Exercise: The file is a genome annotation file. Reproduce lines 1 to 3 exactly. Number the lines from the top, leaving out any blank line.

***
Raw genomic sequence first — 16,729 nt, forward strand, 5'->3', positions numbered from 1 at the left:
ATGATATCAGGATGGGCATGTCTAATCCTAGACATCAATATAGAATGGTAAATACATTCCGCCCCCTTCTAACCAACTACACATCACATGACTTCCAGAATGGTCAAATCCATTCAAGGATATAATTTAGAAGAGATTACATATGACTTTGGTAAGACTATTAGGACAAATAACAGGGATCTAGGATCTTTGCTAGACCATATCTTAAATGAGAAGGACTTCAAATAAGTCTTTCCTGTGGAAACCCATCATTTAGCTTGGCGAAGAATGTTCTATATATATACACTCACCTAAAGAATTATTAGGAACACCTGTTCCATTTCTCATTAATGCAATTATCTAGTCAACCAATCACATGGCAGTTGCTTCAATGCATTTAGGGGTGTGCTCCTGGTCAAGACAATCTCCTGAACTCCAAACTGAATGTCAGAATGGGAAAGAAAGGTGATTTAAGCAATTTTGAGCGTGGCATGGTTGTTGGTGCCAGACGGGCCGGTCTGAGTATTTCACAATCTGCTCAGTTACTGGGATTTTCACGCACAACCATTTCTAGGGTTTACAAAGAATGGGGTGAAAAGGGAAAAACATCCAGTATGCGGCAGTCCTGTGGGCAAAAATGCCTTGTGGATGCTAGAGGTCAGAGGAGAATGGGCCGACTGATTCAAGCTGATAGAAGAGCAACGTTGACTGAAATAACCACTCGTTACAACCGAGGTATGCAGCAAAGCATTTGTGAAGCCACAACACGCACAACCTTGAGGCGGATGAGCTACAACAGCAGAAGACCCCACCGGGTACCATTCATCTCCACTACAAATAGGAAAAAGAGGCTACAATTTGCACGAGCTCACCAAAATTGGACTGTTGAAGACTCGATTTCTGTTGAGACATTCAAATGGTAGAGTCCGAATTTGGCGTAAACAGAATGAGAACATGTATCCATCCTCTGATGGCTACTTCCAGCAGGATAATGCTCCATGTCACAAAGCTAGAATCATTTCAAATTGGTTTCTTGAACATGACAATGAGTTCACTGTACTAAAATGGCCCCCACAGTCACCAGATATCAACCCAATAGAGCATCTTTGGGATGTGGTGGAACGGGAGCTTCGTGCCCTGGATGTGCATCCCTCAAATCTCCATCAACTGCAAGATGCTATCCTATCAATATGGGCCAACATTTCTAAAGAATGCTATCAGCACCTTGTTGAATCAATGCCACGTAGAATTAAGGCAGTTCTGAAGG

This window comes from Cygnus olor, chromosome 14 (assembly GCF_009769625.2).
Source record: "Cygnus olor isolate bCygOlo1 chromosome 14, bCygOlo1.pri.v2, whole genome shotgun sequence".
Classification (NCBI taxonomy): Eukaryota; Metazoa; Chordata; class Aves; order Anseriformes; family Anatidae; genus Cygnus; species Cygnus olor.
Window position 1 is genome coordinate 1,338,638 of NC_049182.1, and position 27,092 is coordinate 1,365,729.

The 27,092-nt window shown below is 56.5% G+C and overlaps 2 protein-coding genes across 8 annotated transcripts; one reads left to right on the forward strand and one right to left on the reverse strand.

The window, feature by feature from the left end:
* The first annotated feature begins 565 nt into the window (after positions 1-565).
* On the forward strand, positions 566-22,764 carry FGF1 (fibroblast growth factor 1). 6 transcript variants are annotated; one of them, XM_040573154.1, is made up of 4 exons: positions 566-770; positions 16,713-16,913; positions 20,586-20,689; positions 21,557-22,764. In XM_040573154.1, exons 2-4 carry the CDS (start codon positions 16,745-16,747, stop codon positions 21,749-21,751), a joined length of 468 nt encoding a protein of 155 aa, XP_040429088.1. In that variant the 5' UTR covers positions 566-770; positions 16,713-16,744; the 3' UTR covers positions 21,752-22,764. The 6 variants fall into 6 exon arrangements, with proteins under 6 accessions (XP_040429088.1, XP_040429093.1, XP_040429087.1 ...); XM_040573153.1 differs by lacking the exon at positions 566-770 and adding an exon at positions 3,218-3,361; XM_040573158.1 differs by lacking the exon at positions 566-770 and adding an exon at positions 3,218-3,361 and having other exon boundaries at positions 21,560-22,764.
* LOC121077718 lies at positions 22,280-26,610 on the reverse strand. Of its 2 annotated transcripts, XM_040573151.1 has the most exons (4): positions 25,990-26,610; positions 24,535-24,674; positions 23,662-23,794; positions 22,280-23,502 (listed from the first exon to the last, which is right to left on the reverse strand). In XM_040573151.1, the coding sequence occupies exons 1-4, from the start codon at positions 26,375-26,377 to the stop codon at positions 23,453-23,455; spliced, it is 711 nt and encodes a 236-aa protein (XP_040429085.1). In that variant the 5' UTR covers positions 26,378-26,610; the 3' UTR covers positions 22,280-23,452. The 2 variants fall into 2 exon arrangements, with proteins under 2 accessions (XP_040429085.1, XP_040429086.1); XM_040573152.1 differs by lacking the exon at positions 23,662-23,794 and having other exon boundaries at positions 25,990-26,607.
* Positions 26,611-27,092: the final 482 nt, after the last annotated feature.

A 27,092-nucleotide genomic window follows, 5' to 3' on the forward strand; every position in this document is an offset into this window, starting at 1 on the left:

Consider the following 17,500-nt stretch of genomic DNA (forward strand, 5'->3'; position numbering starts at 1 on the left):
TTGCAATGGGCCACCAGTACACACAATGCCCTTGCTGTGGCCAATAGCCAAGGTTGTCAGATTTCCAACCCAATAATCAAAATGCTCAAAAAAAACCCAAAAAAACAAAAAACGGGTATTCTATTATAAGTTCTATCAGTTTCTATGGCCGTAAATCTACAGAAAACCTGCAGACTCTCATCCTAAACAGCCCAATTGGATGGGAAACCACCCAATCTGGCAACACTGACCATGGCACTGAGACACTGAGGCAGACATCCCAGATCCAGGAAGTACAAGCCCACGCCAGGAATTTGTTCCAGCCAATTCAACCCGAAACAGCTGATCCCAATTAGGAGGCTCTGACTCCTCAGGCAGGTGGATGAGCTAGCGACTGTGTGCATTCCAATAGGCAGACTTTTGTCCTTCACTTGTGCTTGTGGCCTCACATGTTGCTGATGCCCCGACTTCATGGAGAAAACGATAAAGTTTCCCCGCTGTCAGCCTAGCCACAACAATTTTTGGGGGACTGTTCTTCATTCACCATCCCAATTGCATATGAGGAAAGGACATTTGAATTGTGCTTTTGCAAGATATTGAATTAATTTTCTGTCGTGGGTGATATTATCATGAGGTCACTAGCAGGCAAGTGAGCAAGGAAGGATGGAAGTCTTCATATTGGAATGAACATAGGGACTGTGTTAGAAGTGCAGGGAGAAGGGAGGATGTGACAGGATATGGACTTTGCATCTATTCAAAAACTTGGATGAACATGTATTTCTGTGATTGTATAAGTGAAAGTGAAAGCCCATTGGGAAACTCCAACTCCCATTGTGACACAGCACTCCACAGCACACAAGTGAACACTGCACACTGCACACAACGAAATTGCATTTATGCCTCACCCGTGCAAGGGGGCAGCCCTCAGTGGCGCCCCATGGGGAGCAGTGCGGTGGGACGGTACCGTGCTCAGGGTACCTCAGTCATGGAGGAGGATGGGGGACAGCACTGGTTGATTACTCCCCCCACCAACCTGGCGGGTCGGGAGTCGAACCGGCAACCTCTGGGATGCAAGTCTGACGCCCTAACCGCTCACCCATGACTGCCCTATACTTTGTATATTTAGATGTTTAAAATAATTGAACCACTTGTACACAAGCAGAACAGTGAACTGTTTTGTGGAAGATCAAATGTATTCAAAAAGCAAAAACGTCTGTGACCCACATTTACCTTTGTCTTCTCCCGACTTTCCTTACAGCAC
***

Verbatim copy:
Raw genomic sequence first — 16,729 nt, forward strand, 5'->3', positions numbered from 1 at the left:
ATGATATCAGGATGGGCATGTCTAATCCTAGACATCAATATAGAATGGTAAATACATTCCGCCCCCTTCTAACCAACTACACATCACATGACTTCCAGAATGGTCAAATCCATTCAAGGATATAATTTAGAAGAGATTACATATGACTTTGGTAAGACTATTAGGACAAATAACAGGGATCTAGGATCTTTGCTAGACCATATCTTAAATGAGAAGGACTTCAAATAAGTCTTTCCTGTGGAAACCCATCATTTAGCTTGGCGAAGAATGTTCTATATATATACACTCACCTAAAGAATTATTAGGAACACCTGTTCCATTTCTCATTAATGCAATTATCTAGTCAACCAATCACATGGCAGTTGCTTCAATGCATTTAGGGGTGTGCTCCTGGTCAAGACAATCTCCTGAACTCCAAACTGAATGTCAGAATGGGAAAGAAAGGTGATTTAAGCAATTTTGAGCGTGGCATGGTTGTTGGTGCCAGACGGGCCGGTCTGAGTATTTCACAATCTGCTCAGTTACTGGGATTTTCACGCACAACCATTTCTAGGGTTTACAAAGAATGGGGTGAAAAGGGAAAAACATCCAGTATGCGGCAGTCCTGTGGGCAAAAATGCCTTGTGGATGCTAGAGGTCAGAGGAGAATGGGCCGACTGATTCAAGCTGATAGAAGAGCAACGTTGACTGAAATAACCACTCGTTACAACCGAGGTATGCAGCAAAGCATTTGTGAAGCCACAACACGCACAACCTTGAGGCGGATGAGCTACAACAGCAGAAGACCCCACCGGGTACCATTCATCTCCACTACAAATAGGAAAAAGAGGCTACAATTTGCACGAGCTCACCAAAATTGGACTGTTGAAGACTCGATTTCTGTTGAGACATTCAAATGGTAGAGTCCGAATTTGGCGTAAACAGAATGAGAACATGTATCCATCCTCTGATGGCTACTTCCAGCAGGATAATGCTCCATGTCACAAAGCTAGAATCATTTCAAATTGGTTTCTTGAACATGACAATGAGTTCACTGTACTAAAATGGCCCCCACAGTCACCAGATATCAACCCAATAGAGCATCTTTGGGATGTGGTGGAACGGGAGCTTCGTGCCCTGGATGTGCATCCCTCAAATCTCCATCAACTGCAAGATGCTATCCTATCAATATGGGCCAACATTTCTAAAGAATGCTATCAGCACCTTGTTGAATCAATGCCACGTAGAATTAAGGCAGTTCTGAAGG

This window comes from Cygnus olor, chromosome 14 (assembly GCF_009769625.2).